Regarding depression and meds in general--first, let me say I'm sorry you've been so depressed lately! It can be really hard to know what's going on with effects form anti-depressant meds, don't you think? Sometimes it seems really clear, but often it is so hard to separate out variables of life circumstances. But when one is suffering from physical pain it sure can cause depression, don't you notice that? I have also noticed in the last few years that my chronic back pain seems to be much more closely linked to my depression than I had ever realized before.

In any case I really hope you are starting to feel better, in every way. And, yeah, you menmtioined how you are usually a person who can always fin the briight side, or, you know, be grateful for what you have even when you have troubles too, but...you know, please don't get down on yourself for feeling what you feel--that can become a vicious cycle, you know? It sure sounds like you are doiong the best that you can to manage your conditions!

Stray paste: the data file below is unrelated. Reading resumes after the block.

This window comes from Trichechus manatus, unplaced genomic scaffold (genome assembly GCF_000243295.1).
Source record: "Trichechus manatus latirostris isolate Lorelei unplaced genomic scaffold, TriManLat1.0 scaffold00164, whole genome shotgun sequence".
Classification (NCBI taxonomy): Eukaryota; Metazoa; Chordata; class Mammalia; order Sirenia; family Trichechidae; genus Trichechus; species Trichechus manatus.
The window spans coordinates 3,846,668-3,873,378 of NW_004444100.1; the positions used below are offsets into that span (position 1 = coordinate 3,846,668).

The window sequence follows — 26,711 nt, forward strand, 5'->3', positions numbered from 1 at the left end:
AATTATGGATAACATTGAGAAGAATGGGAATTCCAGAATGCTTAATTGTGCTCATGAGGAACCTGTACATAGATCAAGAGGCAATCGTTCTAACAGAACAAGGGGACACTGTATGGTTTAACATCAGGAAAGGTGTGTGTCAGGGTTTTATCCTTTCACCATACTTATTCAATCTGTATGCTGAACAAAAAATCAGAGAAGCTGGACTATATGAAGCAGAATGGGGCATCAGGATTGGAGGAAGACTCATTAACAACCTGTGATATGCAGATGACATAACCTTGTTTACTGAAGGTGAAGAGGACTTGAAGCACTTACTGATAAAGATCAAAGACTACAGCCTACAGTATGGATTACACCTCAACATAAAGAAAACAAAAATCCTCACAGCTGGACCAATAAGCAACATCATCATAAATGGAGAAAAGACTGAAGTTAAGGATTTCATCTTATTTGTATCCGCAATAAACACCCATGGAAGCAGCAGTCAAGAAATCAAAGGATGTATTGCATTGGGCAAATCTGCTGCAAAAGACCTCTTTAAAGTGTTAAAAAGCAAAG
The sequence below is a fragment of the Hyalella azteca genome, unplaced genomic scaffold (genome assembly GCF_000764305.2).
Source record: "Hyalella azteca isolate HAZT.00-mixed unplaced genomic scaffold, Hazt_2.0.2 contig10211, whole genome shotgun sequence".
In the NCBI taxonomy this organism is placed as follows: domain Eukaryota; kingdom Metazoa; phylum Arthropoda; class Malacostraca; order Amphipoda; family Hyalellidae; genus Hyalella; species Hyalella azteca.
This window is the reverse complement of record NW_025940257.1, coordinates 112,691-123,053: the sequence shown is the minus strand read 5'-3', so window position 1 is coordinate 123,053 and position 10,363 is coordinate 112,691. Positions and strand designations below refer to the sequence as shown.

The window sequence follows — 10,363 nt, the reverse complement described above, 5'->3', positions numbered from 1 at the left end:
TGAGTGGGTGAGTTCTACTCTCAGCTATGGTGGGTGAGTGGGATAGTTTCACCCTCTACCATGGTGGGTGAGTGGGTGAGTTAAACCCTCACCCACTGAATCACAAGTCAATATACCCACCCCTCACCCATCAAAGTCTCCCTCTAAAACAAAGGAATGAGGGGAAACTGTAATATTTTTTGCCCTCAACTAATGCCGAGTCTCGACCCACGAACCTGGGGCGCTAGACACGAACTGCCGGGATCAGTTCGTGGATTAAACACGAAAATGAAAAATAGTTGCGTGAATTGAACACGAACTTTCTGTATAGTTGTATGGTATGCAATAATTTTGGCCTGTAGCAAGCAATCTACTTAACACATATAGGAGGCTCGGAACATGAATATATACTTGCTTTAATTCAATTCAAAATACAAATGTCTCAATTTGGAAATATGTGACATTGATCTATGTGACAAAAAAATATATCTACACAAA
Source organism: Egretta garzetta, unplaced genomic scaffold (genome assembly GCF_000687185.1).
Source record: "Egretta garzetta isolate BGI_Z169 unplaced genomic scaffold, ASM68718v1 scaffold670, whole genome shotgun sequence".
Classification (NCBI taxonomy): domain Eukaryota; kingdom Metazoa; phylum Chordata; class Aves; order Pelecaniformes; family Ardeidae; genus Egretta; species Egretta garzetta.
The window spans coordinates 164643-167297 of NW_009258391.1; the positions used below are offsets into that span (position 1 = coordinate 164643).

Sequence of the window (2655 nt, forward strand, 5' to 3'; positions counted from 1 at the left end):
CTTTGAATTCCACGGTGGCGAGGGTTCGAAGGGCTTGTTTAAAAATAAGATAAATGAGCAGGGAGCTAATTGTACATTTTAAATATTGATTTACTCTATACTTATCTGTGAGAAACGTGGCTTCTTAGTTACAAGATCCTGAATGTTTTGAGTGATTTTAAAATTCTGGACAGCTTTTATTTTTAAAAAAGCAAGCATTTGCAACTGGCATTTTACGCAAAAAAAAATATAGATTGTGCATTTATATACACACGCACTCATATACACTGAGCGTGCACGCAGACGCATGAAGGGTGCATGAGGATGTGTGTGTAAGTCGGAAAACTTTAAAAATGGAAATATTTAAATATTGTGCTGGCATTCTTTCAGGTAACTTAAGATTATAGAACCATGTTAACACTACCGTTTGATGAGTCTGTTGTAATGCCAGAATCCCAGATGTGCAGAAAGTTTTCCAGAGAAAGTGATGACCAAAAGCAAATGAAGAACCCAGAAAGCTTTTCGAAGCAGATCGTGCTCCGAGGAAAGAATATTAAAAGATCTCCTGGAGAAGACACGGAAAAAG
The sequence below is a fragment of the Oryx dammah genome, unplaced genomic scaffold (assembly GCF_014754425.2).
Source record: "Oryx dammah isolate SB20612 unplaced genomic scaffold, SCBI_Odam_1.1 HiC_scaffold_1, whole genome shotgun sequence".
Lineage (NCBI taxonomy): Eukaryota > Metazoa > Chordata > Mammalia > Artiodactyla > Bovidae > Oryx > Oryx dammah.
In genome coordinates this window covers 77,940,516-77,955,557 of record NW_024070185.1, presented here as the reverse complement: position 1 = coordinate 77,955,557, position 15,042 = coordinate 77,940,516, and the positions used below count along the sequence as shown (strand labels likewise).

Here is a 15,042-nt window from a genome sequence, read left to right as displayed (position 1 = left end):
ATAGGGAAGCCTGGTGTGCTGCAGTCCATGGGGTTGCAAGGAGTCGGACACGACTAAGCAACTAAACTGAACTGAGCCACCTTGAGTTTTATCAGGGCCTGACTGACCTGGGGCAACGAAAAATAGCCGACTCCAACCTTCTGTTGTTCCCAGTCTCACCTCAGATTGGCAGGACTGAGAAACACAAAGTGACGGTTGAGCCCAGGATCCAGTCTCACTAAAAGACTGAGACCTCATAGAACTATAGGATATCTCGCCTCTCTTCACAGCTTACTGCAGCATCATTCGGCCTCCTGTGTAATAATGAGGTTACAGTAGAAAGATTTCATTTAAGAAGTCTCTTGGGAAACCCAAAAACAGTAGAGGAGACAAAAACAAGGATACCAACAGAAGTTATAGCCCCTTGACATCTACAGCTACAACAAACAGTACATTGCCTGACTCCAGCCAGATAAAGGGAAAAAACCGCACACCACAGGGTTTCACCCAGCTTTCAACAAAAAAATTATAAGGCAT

I think i will take the advice that I am also repeating to others and try to get outside and get at least a little exercise now. Sorry I don't exactly have any new ideas for you, but i just wanted you to know that I've been following your posts and thinking about you and that I am also dealing with quitting smoking using chantix.

Please keep us posted, and in the meantime take good care of yourself!


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Fond Du Lac Psychiatry
Dr. Jeffrey Junig, M.D., Ph.D.